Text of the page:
From the depths of the ocean to high in the sky, a career in STEM will take you to places you never thought possible.
By Dr Gareth Burns, Senior Statistical Software Developer at Exploristics
From an early age I always had a fascination with nature and a desire to understand how things worked. One of my earliest memories was going on-board the Lough Foyle, a research vessel my father worked on to carry out fisheries stock assessment, and seeing the diverse range in size, shape and colour that I’d never seen before but were right beneath the waves. What else was out there just out of sight? This natural curiosity in exploring and understanding the world around me has led me to a career in STEM which has provided many opportunities and not all were as I expected!
Deploying Under Water Television (UWTV) survey equipment north of Rathlin Island to gather data for Queen Scallop stock assessment.
My education was quite a traditional academic route and almost laid out in front of me as I went to the local grammar school that my father and all my uncles had gone to, and the next generation of my family are also starting to go to. I fell in love with biology as a subject there, attracted by the astounding natural systems I investigated and the ability to gain novel insights about them through data collection. For example, on a field trip to the coast to investigate rocky shore ecology we collected biological data and discovered that what were seemingly random movements of a diverse ranged of species followed patterns that we could understand allowing us to build a hypothesis as to why this might be. Moments like these led me to do a degree in the Queen’s University Belfast in Environmental Biology.
Applying final pre-survey checks in Belfast Harbour on the Research Vessel Corystes prior to a 3-week research survey in Irish Sea.
At the end of university, however, I hit my first barrier. Previously my path had largely been laid out in front of me and I was coming out of university during one of the largest recessions in a generation. My expectations were that if I were to work hard and get a degree the reward would be a job at the end. But not all jobs in STEM are vocational and although there are plenty of opportunities out there, they aren’t always necessarily aligned with where you expect your career to go. My advice is to grasp opportunities as they come along and be open minded about what you might end up doing in the future. It may not always be what you expect; mine certainly weren’t!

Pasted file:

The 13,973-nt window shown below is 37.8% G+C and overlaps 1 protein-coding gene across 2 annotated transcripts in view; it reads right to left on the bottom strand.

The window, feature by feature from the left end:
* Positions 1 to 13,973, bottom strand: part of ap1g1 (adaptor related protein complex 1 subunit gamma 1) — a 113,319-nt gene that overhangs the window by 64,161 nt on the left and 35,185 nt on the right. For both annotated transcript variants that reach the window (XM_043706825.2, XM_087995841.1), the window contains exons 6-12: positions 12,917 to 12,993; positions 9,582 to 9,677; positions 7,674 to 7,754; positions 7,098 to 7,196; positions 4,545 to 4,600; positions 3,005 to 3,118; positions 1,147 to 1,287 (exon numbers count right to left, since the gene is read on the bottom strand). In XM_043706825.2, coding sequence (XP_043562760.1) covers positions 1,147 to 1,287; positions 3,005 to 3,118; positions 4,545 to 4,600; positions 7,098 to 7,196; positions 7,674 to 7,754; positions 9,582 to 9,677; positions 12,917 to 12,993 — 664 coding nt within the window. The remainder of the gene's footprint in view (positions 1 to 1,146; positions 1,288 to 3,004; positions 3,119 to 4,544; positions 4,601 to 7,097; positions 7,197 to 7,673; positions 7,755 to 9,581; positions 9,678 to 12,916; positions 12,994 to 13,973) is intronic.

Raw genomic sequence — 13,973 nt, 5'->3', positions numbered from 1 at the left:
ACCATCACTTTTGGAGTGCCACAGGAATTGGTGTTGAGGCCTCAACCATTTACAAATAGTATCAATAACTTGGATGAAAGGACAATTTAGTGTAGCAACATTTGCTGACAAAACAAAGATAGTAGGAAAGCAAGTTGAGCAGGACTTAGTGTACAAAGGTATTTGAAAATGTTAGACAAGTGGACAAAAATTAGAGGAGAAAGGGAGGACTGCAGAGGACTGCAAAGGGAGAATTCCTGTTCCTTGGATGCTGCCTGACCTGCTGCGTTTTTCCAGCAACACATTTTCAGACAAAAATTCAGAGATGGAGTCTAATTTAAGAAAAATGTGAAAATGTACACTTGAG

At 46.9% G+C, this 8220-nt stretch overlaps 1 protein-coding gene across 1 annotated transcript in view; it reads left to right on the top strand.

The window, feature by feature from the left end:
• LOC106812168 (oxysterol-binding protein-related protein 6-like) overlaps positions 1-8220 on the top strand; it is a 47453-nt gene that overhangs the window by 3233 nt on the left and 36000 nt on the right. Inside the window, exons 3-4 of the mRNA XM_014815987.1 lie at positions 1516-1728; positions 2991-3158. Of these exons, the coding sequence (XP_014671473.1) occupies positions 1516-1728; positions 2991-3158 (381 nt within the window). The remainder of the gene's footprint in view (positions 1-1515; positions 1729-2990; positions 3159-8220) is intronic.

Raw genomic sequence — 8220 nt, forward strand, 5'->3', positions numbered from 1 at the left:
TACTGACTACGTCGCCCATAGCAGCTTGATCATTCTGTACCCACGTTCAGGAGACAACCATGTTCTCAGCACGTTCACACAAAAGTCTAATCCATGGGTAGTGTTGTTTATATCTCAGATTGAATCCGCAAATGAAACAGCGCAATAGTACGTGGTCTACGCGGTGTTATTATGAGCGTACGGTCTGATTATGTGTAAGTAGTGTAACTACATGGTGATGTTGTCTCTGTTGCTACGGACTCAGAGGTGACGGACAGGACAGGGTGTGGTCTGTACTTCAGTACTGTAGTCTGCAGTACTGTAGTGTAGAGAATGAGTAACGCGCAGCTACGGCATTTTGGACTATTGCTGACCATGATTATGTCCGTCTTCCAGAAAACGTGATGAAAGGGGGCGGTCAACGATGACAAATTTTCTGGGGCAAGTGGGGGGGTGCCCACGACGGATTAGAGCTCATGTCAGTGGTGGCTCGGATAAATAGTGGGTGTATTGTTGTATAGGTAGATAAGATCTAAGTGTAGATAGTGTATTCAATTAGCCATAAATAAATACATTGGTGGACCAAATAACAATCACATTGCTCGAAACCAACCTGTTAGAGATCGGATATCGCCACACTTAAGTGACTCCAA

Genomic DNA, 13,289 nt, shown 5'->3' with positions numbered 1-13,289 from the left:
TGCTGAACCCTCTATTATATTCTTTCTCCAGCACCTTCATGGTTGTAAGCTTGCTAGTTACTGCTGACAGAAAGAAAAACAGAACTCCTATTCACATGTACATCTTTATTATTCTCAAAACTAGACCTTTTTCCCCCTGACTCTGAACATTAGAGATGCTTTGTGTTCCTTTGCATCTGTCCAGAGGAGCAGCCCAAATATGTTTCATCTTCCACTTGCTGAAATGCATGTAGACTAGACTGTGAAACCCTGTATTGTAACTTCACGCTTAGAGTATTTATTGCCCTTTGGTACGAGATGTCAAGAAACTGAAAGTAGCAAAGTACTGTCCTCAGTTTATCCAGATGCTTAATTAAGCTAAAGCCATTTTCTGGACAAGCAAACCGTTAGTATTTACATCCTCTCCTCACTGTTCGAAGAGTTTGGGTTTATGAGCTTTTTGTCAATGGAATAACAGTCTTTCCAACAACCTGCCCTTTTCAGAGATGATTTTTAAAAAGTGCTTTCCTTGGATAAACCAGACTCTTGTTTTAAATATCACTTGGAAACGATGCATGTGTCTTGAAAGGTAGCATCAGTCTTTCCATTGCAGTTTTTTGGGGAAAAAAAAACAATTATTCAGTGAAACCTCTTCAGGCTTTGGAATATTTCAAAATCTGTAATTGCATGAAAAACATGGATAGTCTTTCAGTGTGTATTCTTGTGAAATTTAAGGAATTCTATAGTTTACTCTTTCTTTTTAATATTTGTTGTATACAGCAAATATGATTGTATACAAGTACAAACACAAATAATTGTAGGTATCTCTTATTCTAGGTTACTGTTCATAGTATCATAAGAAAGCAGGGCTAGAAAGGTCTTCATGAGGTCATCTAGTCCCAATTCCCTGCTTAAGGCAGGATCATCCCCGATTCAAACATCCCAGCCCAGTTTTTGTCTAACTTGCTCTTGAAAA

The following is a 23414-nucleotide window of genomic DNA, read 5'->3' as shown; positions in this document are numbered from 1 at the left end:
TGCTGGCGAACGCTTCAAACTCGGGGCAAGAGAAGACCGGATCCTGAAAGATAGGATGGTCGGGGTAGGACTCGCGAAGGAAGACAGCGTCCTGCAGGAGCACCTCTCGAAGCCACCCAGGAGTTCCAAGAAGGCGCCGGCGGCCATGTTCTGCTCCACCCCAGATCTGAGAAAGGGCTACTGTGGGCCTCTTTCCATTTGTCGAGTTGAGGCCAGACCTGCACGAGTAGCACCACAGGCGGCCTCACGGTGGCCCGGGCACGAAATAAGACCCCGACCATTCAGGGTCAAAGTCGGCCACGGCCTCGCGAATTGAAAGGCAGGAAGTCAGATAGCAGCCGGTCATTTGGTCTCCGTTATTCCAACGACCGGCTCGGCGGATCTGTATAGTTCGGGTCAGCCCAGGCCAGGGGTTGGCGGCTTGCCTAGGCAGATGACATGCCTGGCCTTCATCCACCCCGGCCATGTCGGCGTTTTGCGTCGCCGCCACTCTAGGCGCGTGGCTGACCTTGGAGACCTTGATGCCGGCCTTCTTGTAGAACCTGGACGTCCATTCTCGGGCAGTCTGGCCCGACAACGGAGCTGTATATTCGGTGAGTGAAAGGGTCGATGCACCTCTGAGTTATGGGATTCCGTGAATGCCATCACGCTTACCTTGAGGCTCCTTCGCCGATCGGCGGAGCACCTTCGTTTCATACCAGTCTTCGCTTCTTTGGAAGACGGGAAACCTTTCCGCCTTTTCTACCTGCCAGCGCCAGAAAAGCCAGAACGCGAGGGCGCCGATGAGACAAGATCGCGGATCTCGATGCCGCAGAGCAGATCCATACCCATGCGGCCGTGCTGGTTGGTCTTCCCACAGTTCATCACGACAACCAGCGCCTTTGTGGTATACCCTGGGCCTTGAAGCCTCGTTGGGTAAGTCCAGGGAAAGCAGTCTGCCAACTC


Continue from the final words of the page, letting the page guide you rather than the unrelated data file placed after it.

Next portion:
Wandering the glens of County Antrim, Northern Ireland carrying out a national wildlife survey
One of my first jobs was as a field assistant at a research trial at an agricultural research sector and although I gained valuable work experience, I didn’t really see it as more than a summer job. An opportunity came up for a PhD looking at the nutritive quality of grasses as forage and although it was something I wasn’t particularly interested in, the wider benefits of a having a PhD really appealed to me. Doing a PhD provided me with opportunities to develop transferable skills in project management, data management & analysis, collaborative working, time-management as well as the specific scientific skills. The skill I’m most proud of developing was communication, previously I’d almost been in tears if I had to present to a group of people and by the end of my PhD I was presenting at international conferences and won two awards talking about grass growth – an idiom for something dull that I was able to convey in an engaging and insightful way to a room full of experts.
Carrying out a Drone Operator’s test to become qualified drone pilot. Drone footage of flights over agricultural research plots can be viewed here and here.
My current role at Exploristics is developing cloud-based computing to generate virtual clinical trials, a far cry from where I started working with taking measurements in field trials. I certainly hadn’t planned this career path and that’s one of the benefits of a career in STEM that can also be a challenge. There’s lot of opportunities but it’s not always a linear path or one that you can envisage. Since my PhD I’ve had the privilege to work on lots of exciting projects. I’ve spent weeks at sea on the same research vessel as my father capturing footage of the sea floor for prawn burrows (in between vomiting over the side of the vessel) to flying the latest high-tech drones over agricultural trials to capturing multispectral images for phonemic analysis. The transferrable skills I’d gained in a career in STEM enabled me to transfer into Software Development with the support of a great team.
My takeaway message is a quote from my favourite book – “Not all those who wander are lost”.
At times it may feel like you’re wandering and lost in your career, but early in your career take that time to wonder and explore and you never know where your STEM journey will take you!